Blink: The Power of Thinking Without Thinking
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In his landmark bestseller The Tipping Point, Malcolm Gladwell redefined how we understand the world around us. Now, in Blink, he revolutionizes the way we understand the world within.
Blink is a book about how we think without thinking, about choices that seem to be made in an instant-in the blink of an eye-that actually aren't as simple as they seem. Why are some people brilliant decision makers, while others are consistently inept? Why do some people follow their instincts and win, while others end up stumbling into error? How do our brains really work-in the office, in the classroom, in the kitchen, and in the bedroom? And why are the best decisions often those that are impossible to explain to others?
In Blink we meet the psychologist who has learned to predict whether a marriage will last, based on a few minutes of observing a couple; the tennis coach who knows when a player will double-fault before the racket even makes contact with the ball; the antiquities experts who recognize a fake at a glance. Here, too, are great failures of "blink": the election of Warren Harding; "New Coke"; and the shooting of Amadou Diallo by police.
Blink reveals that great decision makers aren't those who process the most information or spend the most time deliberating, but those who have perfected the art of "thin-slicing"-filtering the very few factors that matter from an overwhelming number of variables.
young man’s slender proportions looked a lot like those of the Tenea kouros, which is in a museum in Munich, and his stylized, beaded hair was a lot like that of the kouros in the Metropolitan Museum in New York. His feet, meanwhile, were, if anything, modern. The kouros it most resembled, it turned out, was a smaller, fragmentary statue that was found by a British art historian in Switzerland in 1990. The two statues were cut from similar marble and sculpted in quite similar ways. But the Swiss
and snap judgments. Some were successful. Some were not. But all, I think, provide us with critical lessons of how we can better understand and come to terms with the extraordinary power of thin-slicing. FOUR Paul Van Riper’s Big Victory: Creating Structure for Spontaneity Paul Van Riper is tall and lean with a gleaming bald dome and wire-rimmed glasses. He walks with his shoulders square and has a gruff, commanding voice. His friends call him Rip. Once when he and his twin brother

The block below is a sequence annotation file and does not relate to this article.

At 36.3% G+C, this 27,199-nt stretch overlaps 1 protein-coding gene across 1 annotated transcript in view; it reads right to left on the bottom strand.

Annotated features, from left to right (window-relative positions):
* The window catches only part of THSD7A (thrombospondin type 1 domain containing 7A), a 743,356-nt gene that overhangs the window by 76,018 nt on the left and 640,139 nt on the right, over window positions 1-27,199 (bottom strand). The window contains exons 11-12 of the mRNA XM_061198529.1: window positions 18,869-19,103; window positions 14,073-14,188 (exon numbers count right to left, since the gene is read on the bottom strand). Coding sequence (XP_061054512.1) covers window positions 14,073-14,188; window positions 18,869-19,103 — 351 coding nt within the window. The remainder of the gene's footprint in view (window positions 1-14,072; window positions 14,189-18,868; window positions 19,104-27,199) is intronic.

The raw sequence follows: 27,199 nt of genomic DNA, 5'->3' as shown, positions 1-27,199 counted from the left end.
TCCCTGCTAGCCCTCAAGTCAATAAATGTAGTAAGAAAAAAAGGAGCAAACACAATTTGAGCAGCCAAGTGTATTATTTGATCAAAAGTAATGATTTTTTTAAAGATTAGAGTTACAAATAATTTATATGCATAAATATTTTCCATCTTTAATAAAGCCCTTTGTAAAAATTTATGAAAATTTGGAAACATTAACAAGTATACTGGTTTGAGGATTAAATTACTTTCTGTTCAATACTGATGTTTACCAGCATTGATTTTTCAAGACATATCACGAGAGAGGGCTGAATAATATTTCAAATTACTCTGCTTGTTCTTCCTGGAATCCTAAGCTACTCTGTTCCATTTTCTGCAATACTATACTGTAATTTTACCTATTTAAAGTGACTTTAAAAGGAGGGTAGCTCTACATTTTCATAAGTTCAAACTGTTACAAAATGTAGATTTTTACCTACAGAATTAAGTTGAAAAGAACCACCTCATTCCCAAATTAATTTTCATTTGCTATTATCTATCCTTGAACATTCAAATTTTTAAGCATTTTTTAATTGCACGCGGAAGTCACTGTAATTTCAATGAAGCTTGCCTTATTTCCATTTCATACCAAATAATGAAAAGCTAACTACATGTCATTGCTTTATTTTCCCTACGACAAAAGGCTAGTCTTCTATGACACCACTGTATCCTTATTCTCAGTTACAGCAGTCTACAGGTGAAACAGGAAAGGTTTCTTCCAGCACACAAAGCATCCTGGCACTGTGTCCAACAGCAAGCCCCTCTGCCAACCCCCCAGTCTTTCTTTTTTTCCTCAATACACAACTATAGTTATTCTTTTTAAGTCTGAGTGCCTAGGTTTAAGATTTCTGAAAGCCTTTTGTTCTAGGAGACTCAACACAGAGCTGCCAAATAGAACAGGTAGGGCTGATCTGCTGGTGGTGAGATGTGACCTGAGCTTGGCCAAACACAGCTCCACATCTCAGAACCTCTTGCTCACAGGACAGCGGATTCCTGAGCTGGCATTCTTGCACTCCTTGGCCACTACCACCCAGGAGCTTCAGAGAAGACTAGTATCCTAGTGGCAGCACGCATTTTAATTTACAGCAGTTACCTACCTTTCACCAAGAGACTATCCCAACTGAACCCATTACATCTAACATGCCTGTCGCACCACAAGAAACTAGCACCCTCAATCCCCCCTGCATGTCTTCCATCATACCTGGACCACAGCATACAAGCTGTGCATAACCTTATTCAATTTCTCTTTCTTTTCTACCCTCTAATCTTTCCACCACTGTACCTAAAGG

to 43 percent edge is a lot, particularly in a world where millions of dollars hang on a tenth of a percentage point, and it is not hard to imagine how devastating this news was to Coca-Cola management. The Coca-Cola mystique had always been based on its famous secret formula, unchanged since the earliest days of the company. But here was seemingly incontrovertible evidence that time had passed Coke by. Coca-Cola executives next did a flurry of additional market research projects. The news
of them — all white, all wearing jeans and sweatshirts and baseball caps and bulletproof vests, and all carrying police-issue 9-millimeter semiautomatic handguns. They were part of what is called the Street Crime Unit, a special division of the New York Police Department, dedicated to patrolling crime “hot spots” in the city’s poorest neighborhoods. Driving the Taurus was Ken Boss. He was twenty-seven. Next to him was Sean Carroll, thirty-five, and in the backseat were Edward McMellon,
totally A.U. nine,” Ekman said. “It’s disgust, with anger there as well, and the clue to that is that when your eyebrows go down, typically your eyes are not as open as they are here. The raised upper eyelid is a component of anger, not disgust. It’s very quick.” Ekman stopped the tape and played it again, peering at the screen. “You know, he looks like a snarling dog.” Ekman showed another clip, this one from a press conference given by Harold “Kim” Philby in 1955. Philby had not yet been